Unforgiving Federal Banking Laws Threaten To Render Marijuana A Cash-Only Industry

Female scientist in a hemp field checking plants and flowers, alternative herbal medicine concept

Female scientist in a hemp field checking plants and flowers, alternative herbal medicine concept

Oklahoma adopted medical cannabis amid a web of challenges, but the worst it will face is operating in a cash-only industry.

Marijuana, still being a federally illegal drug, medicinal cannabis businesses won’t easily get their way into federal banks which leaves the sector solely dependent on cash. Customers must pay in cash; employees must be paid in cash, taxes too, and equipment in the dispensary will be paid for in cash.

For a quick economy like the marijuana industry, a cash-run market will present a host of challenges in the product’s supply chain. Handling payroll will be a problem and the use of cash at each stage could make the sector a target for criminals.

All states that have legalized either recreational or medicinal cannabis face similar problems.

Reforms for Marijuana Banking laws remain pending in Oklahoma as state regulators have failed to agree on the implementation of State Question 788. Meanwhile, The Oklahoma Medical Marijuana Authority is scheduled to start approving marijuana license applications by Aug 25. Oklahoma’s Medical Cannabis Authority works under the Oklahoma State Department of Health.

Sometime back, Oklahoma’s Board of Health repealed its controversial rules that prohibited smokable forms of medicinal marijuana and insisted on a certified pharmacist at every cannabis dispensary. It agreed to a few sets of rules based on advice from the attorney general’s office, but two lawsuits are in court alleging that the Board “overstepped its bounds.”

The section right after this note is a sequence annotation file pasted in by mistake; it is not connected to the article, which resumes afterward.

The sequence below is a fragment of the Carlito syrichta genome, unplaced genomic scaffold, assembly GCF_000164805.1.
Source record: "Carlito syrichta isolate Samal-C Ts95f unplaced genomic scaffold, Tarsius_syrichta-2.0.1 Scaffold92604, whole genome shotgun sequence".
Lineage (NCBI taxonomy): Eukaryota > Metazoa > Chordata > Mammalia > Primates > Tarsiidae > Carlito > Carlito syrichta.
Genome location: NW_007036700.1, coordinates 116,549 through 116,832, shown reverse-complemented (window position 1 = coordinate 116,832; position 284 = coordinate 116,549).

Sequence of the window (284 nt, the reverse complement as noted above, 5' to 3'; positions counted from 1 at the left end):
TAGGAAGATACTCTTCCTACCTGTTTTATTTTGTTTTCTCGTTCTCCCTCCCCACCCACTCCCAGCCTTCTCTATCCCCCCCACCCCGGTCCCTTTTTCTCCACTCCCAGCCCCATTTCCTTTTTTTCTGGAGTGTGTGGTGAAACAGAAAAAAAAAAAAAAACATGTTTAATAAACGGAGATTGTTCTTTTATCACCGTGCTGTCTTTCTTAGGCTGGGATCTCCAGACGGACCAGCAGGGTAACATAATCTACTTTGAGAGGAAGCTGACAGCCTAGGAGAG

Federal banking laws particularly those that monitor money laundering and protect bank secrecy hinder cannabis businesses in the District of Columbia plus all the 30 states that have adopted medical cannabis. Marijuana classification as Schedule 1 by federal law makes it illegal for banking institutions to handle the finances on any related entities and any violators may face administrative and criminal charges.

“Banks prefer to keep off anything that might lead to claims of money laundering and will therefore not marijuana businesses to deposit their finances,” said Chris Odinet, a banking law professor at the University of Oklahoma Law. “That is to say no access to payment and credit card services or payroll for staff. We’ve seen employees receive cash, and customers pay cash in Colorado and California.”

However, there are a few exceptions for issuing medical marijuana payments to cannabis-related enterprises under the Treasury Department’s Financial Crimes Enforcement Network. Around 400 banks and credit organizations provide some controlled services to marijuana businesses.

One noteworthy firm is Seattle’s Salal Credit Union which supports 40,000 members and marijuana-related industry enterprises in Oregon and Washington.  According to Vice President Carmella Murphy Houston of Salal, the company started offering cannabis banking services in 2014.

“Dealing solely on cash has its drawbacks. You have to worry about transporting and storing cash,” Murphy said. “We have to provide armored vehicles for cash pickups. And while we accept small cash deposits and withdrawals at branches, we need an armored vehicle for anything $5,000 and above in cash per day.”


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